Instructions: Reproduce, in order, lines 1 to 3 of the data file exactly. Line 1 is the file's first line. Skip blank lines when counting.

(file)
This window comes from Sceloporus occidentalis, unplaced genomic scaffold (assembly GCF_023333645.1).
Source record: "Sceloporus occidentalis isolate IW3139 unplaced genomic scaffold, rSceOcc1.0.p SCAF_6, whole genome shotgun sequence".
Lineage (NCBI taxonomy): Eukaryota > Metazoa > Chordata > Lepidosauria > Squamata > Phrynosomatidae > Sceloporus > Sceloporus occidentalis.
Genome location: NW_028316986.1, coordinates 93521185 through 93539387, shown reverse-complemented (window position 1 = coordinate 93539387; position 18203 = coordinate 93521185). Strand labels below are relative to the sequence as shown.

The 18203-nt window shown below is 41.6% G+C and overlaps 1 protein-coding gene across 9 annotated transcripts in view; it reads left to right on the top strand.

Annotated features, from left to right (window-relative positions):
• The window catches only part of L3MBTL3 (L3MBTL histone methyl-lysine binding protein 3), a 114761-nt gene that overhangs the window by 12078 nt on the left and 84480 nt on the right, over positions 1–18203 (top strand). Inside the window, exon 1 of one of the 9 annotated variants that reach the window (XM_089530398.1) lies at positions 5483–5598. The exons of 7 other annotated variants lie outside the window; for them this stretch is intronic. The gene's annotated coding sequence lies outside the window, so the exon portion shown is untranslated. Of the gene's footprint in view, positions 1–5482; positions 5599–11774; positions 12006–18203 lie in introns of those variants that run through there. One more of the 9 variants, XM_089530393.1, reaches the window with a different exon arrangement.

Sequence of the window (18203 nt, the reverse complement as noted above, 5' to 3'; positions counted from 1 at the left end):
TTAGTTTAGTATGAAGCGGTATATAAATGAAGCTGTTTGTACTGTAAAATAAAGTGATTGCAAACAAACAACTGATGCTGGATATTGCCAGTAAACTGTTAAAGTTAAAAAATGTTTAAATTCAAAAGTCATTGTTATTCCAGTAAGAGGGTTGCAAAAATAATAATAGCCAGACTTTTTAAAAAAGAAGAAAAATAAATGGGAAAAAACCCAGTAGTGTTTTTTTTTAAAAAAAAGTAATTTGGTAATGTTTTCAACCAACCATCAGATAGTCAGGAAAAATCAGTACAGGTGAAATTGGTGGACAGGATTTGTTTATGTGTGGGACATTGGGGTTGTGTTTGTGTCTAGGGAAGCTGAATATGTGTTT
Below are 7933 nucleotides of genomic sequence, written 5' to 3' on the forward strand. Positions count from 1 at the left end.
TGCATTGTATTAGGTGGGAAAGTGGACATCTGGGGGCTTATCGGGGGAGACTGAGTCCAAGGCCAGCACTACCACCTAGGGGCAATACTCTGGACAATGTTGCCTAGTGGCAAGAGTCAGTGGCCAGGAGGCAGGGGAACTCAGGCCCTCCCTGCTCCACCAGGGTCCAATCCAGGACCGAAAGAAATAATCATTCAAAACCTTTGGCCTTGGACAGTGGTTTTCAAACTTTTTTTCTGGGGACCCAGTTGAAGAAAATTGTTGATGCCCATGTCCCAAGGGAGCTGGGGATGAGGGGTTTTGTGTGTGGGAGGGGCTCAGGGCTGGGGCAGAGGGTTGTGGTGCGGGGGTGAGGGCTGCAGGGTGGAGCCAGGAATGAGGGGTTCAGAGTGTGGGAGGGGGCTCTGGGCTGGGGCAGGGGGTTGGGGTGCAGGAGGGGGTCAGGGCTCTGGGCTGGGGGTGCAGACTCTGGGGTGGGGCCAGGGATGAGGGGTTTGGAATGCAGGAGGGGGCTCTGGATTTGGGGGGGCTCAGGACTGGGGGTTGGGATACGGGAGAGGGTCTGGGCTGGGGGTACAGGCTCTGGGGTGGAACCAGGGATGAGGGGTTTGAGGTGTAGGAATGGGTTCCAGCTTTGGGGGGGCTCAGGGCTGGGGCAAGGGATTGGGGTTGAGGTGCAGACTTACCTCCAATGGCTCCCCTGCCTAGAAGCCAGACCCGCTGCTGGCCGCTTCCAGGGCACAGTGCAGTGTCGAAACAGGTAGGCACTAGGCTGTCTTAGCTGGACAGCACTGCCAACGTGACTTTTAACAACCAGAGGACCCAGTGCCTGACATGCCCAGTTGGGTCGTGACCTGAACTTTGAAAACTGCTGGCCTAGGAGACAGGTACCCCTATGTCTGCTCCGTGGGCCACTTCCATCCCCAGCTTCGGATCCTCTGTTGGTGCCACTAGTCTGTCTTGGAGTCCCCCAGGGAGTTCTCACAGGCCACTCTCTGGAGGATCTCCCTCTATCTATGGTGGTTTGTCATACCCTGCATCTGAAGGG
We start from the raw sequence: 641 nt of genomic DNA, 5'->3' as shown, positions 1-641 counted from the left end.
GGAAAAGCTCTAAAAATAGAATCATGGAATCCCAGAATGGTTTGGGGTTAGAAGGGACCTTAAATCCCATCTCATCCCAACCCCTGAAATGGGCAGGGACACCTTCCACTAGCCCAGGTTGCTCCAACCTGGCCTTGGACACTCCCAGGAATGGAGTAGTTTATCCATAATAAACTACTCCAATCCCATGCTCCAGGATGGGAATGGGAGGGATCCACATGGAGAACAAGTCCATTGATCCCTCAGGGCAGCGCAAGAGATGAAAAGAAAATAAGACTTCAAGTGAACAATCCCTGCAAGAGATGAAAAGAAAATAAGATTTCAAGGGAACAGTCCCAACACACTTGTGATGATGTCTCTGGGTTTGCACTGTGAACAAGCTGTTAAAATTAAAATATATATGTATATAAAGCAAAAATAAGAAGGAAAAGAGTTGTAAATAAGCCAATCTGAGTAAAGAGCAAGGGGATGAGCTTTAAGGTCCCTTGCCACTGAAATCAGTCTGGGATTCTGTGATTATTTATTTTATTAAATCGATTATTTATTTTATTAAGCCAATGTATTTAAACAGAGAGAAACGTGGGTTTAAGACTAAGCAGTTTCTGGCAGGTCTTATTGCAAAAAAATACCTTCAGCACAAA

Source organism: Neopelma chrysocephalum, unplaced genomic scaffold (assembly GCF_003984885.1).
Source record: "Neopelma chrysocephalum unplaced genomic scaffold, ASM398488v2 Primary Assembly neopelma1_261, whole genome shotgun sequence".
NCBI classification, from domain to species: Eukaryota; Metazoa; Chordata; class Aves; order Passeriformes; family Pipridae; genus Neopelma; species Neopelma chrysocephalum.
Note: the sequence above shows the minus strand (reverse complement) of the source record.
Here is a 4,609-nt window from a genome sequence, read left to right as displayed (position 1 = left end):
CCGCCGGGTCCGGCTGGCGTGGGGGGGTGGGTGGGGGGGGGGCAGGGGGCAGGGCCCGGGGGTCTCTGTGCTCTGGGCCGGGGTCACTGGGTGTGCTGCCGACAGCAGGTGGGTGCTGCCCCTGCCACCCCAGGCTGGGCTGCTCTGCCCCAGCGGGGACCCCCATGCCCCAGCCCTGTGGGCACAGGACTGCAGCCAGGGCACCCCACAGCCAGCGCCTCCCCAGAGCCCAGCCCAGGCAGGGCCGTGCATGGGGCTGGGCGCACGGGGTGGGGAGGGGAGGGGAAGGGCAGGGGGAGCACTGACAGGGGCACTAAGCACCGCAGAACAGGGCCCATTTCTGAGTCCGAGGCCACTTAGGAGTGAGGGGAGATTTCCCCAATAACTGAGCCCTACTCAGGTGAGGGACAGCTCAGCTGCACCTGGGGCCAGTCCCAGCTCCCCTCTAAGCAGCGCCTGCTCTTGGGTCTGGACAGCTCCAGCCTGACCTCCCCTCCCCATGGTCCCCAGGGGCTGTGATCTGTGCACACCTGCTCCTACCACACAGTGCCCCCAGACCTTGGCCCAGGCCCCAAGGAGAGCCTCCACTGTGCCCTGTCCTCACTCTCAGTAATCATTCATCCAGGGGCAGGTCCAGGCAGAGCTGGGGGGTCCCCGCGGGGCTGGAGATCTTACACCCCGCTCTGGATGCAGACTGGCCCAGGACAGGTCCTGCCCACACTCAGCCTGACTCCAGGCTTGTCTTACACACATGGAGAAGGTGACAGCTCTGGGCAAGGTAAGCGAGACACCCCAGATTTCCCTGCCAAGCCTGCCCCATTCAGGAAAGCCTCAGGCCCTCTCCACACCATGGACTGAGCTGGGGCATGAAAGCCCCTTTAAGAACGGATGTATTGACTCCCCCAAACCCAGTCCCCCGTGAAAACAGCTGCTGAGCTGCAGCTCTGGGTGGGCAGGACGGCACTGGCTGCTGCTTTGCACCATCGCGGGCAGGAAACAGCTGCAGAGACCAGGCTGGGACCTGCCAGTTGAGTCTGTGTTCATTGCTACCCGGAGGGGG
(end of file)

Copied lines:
This window comes from Sceloporus occidentalis, unplaced genomic scaffold (assembly GCF_023333645.1).
Source record: "Sceloporus occidentalis isolate IW3139 unplaced genomic scaffold, rSceOcc1.0.p SCAF_6, whole genome shotgun sequence".
Lineage (NCBI taxonomy): Eukaryota > Metazoa > Chordata > Lepidosauria > Squamata > Phrynosomatidae > Sceloporus > Sceloporus occidentalis.